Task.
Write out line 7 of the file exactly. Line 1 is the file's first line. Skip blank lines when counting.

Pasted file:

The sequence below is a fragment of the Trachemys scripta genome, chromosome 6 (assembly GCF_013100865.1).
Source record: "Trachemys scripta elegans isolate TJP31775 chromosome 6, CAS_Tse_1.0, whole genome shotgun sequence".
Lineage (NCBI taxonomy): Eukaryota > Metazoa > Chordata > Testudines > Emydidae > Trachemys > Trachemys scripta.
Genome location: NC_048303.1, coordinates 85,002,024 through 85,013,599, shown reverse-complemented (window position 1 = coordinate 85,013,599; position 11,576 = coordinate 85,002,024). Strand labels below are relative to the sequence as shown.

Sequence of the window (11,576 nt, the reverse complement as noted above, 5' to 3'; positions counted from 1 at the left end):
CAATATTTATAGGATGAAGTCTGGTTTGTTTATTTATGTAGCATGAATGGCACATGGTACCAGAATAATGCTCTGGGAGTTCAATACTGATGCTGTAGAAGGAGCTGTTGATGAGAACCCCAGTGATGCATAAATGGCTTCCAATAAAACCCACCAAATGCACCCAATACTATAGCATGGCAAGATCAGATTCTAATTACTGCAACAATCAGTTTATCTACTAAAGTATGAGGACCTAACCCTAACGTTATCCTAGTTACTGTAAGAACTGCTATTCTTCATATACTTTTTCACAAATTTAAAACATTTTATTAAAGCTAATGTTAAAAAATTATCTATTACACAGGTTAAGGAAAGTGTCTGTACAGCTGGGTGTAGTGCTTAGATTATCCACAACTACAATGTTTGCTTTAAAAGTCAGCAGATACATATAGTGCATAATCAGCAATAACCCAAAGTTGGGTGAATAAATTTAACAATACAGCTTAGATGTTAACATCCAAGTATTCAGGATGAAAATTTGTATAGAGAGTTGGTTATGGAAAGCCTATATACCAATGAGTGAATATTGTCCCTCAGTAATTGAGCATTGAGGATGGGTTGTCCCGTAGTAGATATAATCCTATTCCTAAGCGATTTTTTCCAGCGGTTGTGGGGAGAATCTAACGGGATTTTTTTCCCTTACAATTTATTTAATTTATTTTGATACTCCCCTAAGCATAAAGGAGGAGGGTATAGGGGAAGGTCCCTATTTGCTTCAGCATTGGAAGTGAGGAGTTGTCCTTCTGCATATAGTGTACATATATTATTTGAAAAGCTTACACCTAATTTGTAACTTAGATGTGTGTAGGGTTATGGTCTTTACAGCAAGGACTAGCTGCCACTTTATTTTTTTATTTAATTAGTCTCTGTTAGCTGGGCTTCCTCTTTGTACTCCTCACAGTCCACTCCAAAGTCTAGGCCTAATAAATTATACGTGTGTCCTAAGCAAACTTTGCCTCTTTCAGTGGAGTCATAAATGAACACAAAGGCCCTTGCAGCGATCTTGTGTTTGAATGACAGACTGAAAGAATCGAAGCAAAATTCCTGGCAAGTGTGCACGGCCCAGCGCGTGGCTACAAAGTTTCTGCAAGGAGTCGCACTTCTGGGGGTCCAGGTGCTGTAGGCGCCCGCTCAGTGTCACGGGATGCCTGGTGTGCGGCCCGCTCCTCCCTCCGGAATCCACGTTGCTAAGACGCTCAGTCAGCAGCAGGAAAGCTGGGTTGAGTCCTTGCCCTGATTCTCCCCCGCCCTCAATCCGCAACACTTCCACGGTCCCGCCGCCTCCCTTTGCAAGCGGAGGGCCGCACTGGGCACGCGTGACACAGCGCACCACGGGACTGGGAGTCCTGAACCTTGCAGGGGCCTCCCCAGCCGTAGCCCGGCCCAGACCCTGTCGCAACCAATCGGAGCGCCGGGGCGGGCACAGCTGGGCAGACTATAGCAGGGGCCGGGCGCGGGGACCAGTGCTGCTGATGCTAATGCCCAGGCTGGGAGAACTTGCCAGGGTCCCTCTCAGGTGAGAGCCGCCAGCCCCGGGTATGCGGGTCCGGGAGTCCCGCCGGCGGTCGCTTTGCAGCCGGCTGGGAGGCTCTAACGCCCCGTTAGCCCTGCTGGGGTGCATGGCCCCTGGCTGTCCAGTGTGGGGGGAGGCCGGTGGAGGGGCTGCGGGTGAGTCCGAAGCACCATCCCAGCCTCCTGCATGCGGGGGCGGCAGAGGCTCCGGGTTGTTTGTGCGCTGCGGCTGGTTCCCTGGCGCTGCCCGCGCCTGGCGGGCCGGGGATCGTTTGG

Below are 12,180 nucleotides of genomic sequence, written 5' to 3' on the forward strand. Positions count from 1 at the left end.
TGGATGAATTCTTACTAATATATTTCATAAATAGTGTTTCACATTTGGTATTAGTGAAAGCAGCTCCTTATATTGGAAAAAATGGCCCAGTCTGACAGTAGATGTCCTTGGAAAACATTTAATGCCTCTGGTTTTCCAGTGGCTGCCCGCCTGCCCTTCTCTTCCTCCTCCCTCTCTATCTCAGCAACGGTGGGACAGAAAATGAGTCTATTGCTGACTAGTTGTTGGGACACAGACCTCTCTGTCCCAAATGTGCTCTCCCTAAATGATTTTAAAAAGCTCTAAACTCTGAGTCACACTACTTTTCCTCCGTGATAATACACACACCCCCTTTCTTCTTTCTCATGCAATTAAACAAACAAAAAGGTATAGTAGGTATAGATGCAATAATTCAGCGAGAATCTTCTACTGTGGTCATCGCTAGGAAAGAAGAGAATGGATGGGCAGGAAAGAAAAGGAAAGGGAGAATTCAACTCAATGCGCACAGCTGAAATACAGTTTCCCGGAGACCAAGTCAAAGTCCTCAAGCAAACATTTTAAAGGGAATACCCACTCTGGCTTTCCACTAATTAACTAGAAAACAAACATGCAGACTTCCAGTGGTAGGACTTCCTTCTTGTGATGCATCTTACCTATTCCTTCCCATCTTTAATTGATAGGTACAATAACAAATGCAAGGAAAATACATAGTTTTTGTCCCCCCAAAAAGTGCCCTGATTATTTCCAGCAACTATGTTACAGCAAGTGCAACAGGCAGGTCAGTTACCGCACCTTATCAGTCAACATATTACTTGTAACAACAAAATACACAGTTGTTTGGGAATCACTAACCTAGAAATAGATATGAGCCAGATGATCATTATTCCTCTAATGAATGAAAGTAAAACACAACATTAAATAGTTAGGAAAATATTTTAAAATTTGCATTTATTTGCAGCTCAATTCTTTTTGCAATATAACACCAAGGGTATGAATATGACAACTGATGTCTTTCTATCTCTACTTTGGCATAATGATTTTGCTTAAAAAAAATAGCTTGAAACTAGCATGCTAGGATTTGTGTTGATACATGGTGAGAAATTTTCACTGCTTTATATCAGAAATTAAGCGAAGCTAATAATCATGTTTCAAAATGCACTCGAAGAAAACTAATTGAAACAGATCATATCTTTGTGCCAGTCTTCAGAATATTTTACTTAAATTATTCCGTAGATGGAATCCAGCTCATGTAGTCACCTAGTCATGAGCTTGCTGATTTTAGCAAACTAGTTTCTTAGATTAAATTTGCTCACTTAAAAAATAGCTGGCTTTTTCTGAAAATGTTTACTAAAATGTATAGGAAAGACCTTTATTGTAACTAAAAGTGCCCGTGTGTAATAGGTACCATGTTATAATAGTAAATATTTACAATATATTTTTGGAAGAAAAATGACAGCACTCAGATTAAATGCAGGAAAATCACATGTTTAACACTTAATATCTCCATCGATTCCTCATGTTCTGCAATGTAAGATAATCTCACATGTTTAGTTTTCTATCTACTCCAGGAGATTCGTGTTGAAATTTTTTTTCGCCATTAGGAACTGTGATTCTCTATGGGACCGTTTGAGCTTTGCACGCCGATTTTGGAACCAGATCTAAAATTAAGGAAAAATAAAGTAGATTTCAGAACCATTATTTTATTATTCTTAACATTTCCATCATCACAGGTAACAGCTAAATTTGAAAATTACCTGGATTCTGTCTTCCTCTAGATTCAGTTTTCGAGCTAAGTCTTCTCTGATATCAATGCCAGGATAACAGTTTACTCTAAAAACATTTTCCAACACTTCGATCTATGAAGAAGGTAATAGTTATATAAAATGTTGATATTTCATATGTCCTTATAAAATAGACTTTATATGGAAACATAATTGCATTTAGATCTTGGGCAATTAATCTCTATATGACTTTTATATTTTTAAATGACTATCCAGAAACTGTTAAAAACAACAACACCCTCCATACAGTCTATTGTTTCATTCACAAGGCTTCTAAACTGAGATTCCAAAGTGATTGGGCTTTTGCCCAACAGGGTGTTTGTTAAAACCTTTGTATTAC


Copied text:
Below are 12,180 nucleotides of genomic sequence, written 5' to 3' on the forward strand. Positions count from 1 at the left end.